If you are interested in blogging or want to promote your book, please contact E. B. Davis at writerswhokill@gmail.com

Our July author interviews: Ellen Byerrum (7/5), Day of the Dark anthology authors (7/12 and 7/19), and Nancy Cole Silverman (7/26).

Saturday Guest Bloggers in July: 7/1--Fran Stewart, and 7/8--Nancy Cole Silverman. WWK Saturday bloggers write on 7/15--Margaret S. Hamilton, 7/22--Kait Carson, and 7/29--E. B. Davis.


“May 16, 2017 – The Women’s Fiction Writers Association (WFWA) today announced the finalists of the second annual Star Award, given to authors of published women’s fiction. Six finalists were chosen in two categories, General and Outstanding Debut. The winners of the Star Award will be announced at the WFWA Retreat in Albuquerque, New Mexico on September 23, 2017.”

In the general category, WWK’s Carla Damron was one of three finalist for her novel, The Stone Necklace. Go to Carladamron.com for more information. Congratulations, Carla!

Congratulations to our writers for the following publications:

Warren Bull's new Lincoln mystery, Abraham Lincoln In Court & Campaign has been released. Look for the Kindle version on February 3.

Shari Randall's "Pets" will be included in Chesapeake Crimes: Fur, Feathers, and Felonies anthology, which will be published in 2018. In the same anthology "Rasputin," KM Rockwood's short story, will also be published. Her short story "Goldie" will be published in the Busted anthology, which will be released by Level Best Books on April 25th.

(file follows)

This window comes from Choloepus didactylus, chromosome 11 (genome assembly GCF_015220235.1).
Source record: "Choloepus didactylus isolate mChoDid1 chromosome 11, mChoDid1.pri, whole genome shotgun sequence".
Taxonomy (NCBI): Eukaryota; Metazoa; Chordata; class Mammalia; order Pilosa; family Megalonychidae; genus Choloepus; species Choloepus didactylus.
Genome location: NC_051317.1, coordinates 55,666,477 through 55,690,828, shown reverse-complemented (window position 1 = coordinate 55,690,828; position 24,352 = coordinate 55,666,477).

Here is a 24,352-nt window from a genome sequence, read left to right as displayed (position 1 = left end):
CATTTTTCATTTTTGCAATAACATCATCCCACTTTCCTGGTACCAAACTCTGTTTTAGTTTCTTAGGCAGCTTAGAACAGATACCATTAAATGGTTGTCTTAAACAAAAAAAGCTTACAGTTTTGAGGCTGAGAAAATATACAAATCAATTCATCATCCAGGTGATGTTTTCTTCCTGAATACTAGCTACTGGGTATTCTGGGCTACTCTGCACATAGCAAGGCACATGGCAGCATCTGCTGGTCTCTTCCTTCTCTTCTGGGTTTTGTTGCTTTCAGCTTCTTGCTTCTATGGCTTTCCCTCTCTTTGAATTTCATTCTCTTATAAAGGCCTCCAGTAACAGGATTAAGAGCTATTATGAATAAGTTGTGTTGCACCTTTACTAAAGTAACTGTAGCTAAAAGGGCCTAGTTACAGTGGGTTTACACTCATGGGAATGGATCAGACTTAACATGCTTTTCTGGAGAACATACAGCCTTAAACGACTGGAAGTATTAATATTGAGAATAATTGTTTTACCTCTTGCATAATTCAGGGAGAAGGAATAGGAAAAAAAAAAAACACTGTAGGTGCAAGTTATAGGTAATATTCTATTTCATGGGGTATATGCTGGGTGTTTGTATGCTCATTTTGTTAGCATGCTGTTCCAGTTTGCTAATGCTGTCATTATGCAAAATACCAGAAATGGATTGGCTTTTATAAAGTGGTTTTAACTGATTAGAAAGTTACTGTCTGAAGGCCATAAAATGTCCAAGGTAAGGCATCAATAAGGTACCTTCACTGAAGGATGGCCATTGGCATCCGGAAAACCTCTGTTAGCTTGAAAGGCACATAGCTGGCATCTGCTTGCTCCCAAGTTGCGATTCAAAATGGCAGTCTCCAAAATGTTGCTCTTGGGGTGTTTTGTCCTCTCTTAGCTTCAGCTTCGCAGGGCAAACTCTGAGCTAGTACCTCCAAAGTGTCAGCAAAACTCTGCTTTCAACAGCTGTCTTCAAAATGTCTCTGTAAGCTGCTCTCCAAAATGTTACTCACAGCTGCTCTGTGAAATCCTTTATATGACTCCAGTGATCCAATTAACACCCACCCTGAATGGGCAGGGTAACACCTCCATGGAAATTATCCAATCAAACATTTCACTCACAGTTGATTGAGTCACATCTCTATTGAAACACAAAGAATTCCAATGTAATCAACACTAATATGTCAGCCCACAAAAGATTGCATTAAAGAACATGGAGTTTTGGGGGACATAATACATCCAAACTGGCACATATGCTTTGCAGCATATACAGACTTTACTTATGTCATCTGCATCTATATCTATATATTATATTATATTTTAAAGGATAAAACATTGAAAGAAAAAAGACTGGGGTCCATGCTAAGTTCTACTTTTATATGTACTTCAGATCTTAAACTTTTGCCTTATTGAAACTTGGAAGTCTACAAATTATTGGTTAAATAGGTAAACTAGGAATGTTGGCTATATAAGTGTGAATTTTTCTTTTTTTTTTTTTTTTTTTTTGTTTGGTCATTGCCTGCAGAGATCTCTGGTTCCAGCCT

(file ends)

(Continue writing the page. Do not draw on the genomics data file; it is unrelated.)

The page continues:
In addition, our prolific KM will have the following shorts published as well: "Sight Unseen" in Fish Out of Water, Guppie (SinC) anthology, just released, and "Making Tracks" in Passport to Murder, Bouchercon anthology, October 2017.

Margaret S. Hamilton's short story, "Once a Kappa" was published as a finalist in the Southern Writer's Magazine annual short story contest issue. Mysterical-E published her "Double Crust Corpse" in the Fall 2016 issue. "Baby Killer" will appear in the 2017 solar eclipse anthology Day of the Dark to be published this summer prior to the eclipse in August.

Linda Rodriquez has two pending book publications. Plotting the Character-Driven Novel will be released by Scapegoat Press on November 29th. Every Family Doubt, the fourth Skeet Bannion mystery, is scheduled for release on October, 18, 2017. Look for the interview by E. B. Davis here on that date!

James M. Jackson's 4th book in the Seamus McCree series, Doubtful Relations, is now available. His novella "Low Tide at Tybee" appears February 7 as part of Lowcountry Crimes: Four Novellas, which is available for order.

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Friday, May 2, 2014

Email


E-Mail

A few years ago I had many e-mails with the Subject Line: Lonely Russian Women Want to meet you. I always wondered how Russian women knew about me.  As far as I know, I don’t have overwhelming book sales in Russian.  In fact, I don’t think I have any sales there at all.  I also wondered why the Russian women didn’t get together. They’d be less lonely then.  They all share a common language, which I don’t speak.  They’re a lot closer to each other than they are to me.  Maybe they figured that out. It has been a while since I received a message with that subject line.